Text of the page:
- JAPAN IN FOCUS
Kumamoto Learns How to Woo People from Taiwan
11:11 JST, November 18, 2023
KUMAMOTO — Taiwan Semiconductor Manufacturing Co. (TSMC) will be having a major presence in Kumamoto Prefecture.
The chip giant is constructing a semiconductor factory in the town of Kikuyo, where about 1,700 people are expected to work, including employees transferred from Taiwan. The factory is scheduled to start full-scale operations by the end of 2024.
TSMC is also planning to build a second factory in the prefecture.
Accordingly, firms and organizations in the prefecture are strengthening their readiness to accept visitors and new residents from Taiwan.
About 20 people — mainly managers and owners of small and midsize enterprises — participated in an introductory seminar about hospitality for people from Taiwan in late July. Held at a hotel in Kumamoto, the seminar taught the group about Taiwanese culture, where many take feng shui seriously, and simple Chinese language, such as how to count.
Among the participants was a 39-year-old tea factory owner from Minami Ward, Kumamoto.
“I’m going to make a hospitality manual for employees when they serve customers from Taiwan coming to our factory outlet,” he said.
According to the Japan Tourism Agency, 210,230 people from Taiwan stayed at accommodations in the prefecture in 2019. This number accounted for about a quarter of all foreign nationals staying in the prefecture, behind only nationals of South Korea.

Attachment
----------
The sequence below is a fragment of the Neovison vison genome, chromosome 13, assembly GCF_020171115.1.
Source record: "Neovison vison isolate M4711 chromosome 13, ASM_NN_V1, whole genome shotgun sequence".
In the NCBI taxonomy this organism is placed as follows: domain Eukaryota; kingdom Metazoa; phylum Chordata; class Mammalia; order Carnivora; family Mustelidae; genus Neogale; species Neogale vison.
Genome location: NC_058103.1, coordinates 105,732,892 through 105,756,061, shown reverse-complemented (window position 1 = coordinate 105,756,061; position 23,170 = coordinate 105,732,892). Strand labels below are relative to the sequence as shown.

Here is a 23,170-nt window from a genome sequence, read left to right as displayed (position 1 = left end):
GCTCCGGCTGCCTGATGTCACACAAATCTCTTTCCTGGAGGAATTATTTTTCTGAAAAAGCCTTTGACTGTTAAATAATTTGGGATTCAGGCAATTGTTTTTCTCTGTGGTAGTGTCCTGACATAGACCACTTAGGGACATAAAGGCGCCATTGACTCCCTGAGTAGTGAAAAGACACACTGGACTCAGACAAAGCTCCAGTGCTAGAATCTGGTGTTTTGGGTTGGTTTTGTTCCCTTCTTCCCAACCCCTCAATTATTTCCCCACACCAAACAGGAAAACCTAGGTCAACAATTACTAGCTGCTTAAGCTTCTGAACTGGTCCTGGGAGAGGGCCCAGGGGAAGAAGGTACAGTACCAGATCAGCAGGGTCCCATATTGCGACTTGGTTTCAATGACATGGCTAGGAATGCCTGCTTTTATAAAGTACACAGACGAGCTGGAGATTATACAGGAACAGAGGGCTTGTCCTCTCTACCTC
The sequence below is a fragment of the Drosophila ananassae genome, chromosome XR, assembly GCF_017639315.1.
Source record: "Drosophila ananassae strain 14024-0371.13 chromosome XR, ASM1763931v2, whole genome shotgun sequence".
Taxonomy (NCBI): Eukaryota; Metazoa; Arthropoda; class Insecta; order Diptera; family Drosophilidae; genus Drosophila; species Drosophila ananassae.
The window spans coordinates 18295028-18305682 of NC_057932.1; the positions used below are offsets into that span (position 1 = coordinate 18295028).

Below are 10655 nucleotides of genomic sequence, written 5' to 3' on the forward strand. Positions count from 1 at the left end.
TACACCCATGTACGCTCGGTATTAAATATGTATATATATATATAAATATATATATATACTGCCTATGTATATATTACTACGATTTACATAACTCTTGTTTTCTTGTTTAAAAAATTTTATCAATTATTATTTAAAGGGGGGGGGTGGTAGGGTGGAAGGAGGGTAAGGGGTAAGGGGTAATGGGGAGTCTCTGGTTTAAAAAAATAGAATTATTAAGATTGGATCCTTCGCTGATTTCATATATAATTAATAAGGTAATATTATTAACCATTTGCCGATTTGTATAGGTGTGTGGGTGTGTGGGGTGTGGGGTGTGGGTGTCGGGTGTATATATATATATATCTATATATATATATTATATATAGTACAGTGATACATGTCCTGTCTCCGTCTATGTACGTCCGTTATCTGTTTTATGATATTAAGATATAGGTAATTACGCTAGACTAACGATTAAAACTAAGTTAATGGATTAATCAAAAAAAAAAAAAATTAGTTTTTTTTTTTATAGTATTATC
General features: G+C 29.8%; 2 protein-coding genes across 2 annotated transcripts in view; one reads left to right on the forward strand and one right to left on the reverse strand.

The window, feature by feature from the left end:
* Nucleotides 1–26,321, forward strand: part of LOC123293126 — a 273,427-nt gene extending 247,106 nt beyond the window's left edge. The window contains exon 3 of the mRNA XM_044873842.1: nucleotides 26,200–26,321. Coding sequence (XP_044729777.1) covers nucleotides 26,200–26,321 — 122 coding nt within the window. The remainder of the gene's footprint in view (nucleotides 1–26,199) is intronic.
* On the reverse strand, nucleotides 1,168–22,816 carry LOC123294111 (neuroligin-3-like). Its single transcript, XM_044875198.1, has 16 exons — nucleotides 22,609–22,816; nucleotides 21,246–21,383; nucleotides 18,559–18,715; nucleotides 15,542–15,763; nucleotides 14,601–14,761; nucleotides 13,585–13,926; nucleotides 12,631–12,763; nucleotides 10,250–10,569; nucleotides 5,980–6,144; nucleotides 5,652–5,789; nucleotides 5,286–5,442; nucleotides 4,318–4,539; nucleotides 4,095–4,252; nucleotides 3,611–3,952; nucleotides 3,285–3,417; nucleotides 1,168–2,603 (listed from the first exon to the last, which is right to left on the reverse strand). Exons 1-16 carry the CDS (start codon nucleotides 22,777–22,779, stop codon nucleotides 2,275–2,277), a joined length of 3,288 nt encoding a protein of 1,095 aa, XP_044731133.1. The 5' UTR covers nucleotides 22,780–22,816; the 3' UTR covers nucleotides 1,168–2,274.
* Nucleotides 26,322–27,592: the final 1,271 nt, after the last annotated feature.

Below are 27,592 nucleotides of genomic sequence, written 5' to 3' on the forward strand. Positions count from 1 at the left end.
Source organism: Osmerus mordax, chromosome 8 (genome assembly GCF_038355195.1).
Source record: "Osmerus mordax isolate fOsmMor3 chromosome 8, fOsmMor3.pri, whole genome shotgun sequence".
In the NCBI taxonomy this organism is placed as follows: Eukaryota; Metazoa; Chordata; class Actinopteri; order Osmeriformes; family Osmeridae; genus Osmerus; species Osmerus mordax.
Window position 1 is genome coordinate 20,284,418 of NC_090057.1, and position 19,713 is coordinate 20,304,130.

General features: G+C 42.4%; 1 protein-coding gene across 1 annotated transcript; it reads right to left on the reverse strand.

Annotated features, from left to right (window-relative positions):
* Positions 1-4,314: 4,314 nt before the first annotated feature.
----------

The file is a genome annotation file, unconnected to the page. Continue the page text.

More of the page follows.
Due to the COVID-19 pandemic, the number dwindled to 130 in 2021, but a significant increase is expected this year now that regular flights have resumed.
“Expectations are high among companies in the prefecture,” said a senior member of the Kumamoto Chamber of Commerce and Industry that organized the seminar.
Companies have also launched services for people moving to the prefecture from Taiwan.
Tsuruya department store in Kumamoto, which has already stocked duty-free merchandise for visitors from overseas, has been increasing its efforts to add products that would be useful for foreign nationals residing in the prefecture. In September 2022, it opened a special section in its food hall that carries about 50 items from Taiwan, from seasonings to instant noodles.
The department store has also increased the number of employees from China and Taiwan so that they can respond to detailed requests from customers.
There are also companies considering employing university students from Taiwan to expand their businesses.
To support the effort, the Kumamoto Chamber of Commerce and Industry is planning to hold an internship program in January next year. Nineteen students from Taiwan are set to take part in the program. They already visited the prefecture from Aug. 22 to 25 to meet with representatives from the seven companies accepting them for the program.
One of the participating companies is Furushohonten, a trading firm dealing in apparel and other markets in Kumamoto.
“We definitely need employees who can speak Chinese or English,” said Takatoshi Furusho, the president of the company. “Employing students from Taiwan will be a good way to stimulate other employees.”
Activities to attract tourists from Taiwan, including those who have moved to Kumamoto Prefecture, are revving up in the prefecture’s Aso area.
The city of Aso is trying to find ways to promote itself beyond already known sightseeing spots, such as its meadows and active volcano.
A trial tour was organized Oct. 20 in Aso, with 25 people from Taiwan living in the prefecture participating. They first visited Aso Shrine, then walked down the shrine road lined with shops. The participants tasted freshly made tofu and soft-serve ice cream made with soy milk, and took part in an apple picking experience. They also shopped at local farm stands.
“We’d like to communicate the beauty of Aso and use these attractions to get more tourists and people to move to the city,” an Aso city official said.
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